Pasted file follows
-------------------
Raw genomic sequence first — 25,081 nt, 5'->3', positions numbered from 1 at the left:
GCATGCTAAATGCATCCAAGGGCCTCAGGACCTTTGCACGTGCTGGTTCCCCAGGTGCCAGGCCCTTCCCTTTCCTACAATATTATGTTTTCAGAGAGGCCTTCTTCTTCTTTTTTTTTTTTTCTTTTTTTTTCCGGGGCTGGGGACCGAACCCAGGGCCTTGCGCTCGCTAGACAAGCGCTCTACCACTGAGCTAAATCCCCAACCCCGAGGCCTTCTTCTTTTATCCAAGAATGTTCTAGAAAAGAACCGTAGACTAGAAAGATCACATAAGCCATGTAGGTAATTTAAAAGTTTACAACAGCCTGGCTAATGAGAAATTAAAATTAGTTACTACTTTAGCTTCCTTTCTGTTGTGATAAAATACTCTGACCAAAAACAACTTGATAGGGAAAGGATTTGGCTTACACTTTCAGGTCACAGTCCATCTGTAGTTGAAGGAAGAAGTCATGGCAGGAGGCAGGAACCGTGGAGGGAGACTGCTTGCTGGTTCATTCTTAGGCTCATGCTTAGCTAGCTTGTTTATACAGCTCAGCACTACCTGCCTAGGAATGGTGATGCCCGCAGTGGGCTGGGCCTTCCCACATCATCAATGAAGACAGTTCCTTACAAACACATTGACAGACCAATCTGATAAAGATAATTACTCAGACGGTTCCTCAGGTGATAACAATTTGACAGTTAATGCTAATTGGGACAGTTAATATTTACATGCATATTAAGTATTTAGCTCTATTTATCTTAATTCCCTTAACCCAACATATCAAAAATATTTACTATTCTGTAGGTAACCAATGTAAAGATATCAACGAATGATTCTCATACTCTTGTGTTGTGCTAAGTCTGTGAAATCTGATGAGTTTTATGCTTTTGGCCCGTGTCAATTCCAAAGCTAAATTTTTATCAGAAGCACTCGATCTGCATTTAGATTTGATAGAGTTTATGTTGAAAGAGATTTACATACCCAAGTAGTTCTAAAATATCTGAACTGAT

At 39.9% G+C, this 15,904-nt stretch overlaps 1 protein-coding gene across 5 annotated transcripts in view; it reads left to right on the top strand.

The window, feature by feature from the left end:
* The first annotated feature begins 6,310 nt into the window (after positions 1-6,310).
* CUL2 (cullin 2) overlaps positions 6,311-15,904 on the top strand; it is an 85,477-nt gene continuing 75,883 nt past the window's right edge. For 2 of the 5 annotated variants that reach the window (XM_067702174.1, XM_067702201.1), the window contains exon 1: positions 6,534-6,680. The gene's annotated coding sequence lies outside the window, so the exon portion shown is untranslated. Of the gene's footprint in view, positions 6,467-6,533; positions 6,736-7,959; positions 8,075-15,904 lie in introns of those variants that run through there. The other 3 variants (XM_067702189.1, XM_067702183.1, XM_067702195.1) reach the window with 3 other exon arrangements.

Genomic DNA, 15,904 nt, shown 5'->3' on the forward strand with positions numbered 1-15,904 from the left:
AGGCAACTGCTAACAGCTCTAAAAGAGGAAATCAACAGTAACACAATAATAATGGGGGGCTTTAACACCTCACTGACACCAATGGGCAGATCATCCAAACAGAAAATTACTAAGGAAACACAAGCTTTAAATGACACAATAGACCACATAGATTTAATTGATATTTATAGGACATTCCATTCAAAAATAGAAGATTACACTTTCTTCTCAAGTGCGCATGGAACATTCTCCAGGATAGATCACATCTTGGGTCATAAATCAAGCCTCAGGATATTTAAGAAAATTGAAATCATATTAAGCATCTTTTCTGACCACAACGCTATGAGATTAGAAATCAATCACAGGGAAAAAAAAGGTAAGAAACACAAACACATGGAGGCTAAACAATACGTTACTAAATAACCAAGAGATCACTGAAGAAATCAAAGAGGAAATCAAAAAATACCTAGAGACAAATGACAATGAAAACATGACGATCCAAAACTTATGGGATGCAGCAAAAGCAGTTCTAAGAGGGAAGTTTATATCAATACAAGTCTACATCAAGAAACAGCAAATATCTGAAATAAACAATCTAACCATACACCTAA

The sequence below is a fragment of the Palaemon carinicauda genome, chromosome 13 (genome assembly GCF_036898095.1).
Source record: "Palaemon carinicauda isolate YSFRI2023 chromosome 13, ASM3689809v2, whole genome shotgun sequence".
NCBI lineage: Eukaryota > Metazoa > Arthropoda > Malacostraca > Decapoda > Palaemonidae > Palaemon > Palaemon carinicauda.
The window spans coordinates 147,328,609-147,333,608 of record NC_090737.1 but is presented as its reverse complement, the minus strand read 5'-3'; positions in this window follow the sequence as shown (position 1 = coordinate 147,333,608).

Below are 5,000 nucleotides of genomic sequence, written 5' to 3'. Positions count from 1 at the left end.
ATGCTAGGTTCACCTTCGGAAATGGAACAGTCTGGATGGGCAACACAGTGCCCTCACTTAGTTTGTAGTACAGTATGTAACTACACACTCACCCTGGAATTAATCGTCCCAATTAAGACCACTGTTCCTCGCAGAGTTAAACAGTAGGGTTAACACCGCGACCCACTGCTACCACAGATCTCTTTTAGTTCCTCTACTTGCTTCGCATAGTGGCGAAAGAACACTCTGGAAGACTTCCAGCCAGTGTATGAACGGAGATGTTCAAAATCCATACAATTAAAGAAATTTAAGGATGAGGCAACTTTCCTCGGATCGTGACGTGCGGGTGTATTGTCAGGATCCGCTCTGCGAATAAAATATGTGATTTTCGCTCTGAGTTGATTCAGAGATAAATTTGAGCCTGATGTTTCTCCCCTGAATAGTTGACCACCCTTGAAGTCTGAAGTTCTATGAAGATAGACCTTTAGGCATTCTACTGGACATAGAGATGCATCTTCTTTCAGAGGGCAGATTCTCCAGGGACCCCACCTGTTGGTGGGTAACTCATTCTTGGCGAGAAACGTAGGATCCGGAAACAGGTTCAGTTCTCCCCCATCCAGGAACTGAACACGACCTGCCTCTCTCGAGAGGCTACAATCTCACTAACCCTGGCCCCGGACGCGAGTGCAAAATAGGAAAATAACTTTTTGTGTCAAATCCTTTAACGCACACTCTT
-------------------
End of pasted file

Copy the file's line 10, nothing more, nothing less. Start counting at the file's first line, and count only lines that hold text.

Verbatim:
Source record: "Palaemon carinicauda isolate YSFRI2023 chromosome 13, ASM3689809v2, whole genome shotgun sequence".